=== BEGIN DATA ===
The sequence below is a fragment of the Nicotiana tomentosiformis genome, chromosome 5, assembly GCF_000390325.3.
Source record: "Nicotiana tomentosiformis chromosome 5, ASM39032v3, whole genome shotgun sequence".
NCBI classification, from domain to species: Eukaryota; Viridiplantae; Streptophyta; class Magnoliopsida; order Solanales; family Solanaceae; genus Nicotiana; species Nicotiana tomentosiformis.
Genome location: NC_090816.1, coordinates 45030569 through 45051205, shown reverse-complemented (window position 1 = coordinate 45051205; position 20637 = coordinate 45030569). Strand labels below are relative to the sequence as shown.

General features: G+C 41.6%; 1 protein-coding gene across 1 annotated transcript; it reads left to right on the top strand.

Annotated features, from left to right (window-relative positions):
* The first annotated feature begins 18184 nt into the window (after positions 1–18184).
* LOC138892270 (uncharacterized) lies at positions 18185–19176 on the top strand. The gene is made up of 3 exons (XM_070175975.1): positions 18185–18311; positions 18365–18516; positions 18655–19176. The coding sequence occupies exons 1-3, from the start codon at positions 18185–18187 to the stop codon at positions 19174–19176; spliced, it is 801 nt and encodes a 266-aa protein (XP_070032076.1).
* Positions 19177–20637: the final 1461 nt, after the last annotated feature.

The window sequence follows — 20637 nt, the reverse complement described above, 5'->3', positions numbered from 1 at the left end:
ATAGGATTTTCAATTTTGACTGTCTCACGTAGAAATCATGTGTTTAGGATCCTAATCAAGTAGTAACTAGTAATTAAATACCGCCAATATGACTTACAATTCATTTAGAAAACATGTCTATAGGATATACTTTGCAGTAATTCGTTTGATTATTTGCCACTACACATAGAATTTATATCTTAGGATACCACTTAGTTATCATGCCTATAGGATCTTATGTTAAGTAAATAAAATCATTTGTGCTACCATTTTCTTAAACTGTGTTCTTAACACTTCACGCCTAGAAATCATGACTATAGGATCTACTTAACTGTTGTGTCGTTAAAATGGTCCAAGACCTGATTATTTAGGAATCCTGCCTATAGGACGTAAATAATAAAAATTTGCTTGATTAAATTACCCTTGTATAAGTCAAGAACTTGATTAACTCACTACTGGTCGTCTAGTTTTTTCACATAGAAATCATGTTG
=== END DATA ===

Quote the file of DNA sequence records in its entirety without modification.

The sequence below is a fragment of the Nicotiana tomentosiformis genome, chromosome 5, assembly GCF_000390325.3.
Source record: "Nicotiana tomentosiformis chromosome 5, ASM39032v3, whole genome shotgun sequence".
NCBI classification, from domain to species: Eukaryota; Viridiplantae; Streptophyta; class Magnoliopsida; order Solanales; family Solanaceae; genus Nicotiana; species Nicotiana tomentosiformis.
Genome location: NC_090816.1, coordinates 45030569 through 45051205, shown reverse-complemented (window position 1 = coordinate 45051205; position 20637 = coordinate 45030569). Strand labels below are relative to the sequence as shown.

General features: G+C 41.6%; 1 protein-coding gene across 1 annotated transcript; it reads left to right on the top strand.

Annotated features, from left to right (window-relative positions):
* The first annotated feature begins 18184 nt into the window (after positions 1–18184).
* LOC138892270 (uncharacterized) lies at positions 18185–19176 on the top strand. The gene is made up of 3 exons (XM_070175975.1): positions 18185–18311; positions 18365–18516; positions 18655–19176. The coding sequence occupies exons 1-3, from the start codon at positions 18185–18187 to the stop codon at positions 19174–19176; spliced, it is 801 nt and encodes a 266-aa protein (XP_070032076.1).
* Positions 19177–20637: the final 1461 nt, after the last annotated feature.

The window sequence follows — 20637 nt, the reverse complement described above, 5'->3', positions numbered from 1 at the left end:
ATAGGATTTTCAATTTTGACTGTCTCACGTAGAAATCATGTGTTTAGGATCCTAATCAAGTAGTAACTAGTAATTAAATACCGCCAATATGACTTACAATTCATTTAGAAAACATGTCTATAGGATATACTTTGCAGTAATTCGTTTGATTATTTGCCACTACACATAGAATTTATATCTTAGGATACCACTTAGTTATCATGCCTATAGGATCTTATGTTAAGTAAATAAAATCATTTGTGCTACCATTTTCTTAAACTGTGTTCTTAACACTTCACGCCTAGAAATCATGACTATAGGATCTACTTAACTGTTGTGTCGTTAAAATGGTCCAAGACCTGATTATTTAGGAATCCTGCCTATAGGACGTAAATAATAAAAATTTGCTTGATTAAATTACCCTTGTATAAGTCAAGAACTTGATTAACTCACTACTGGTCGTCTAGTTTTTTCACATAGAAATCATGTTG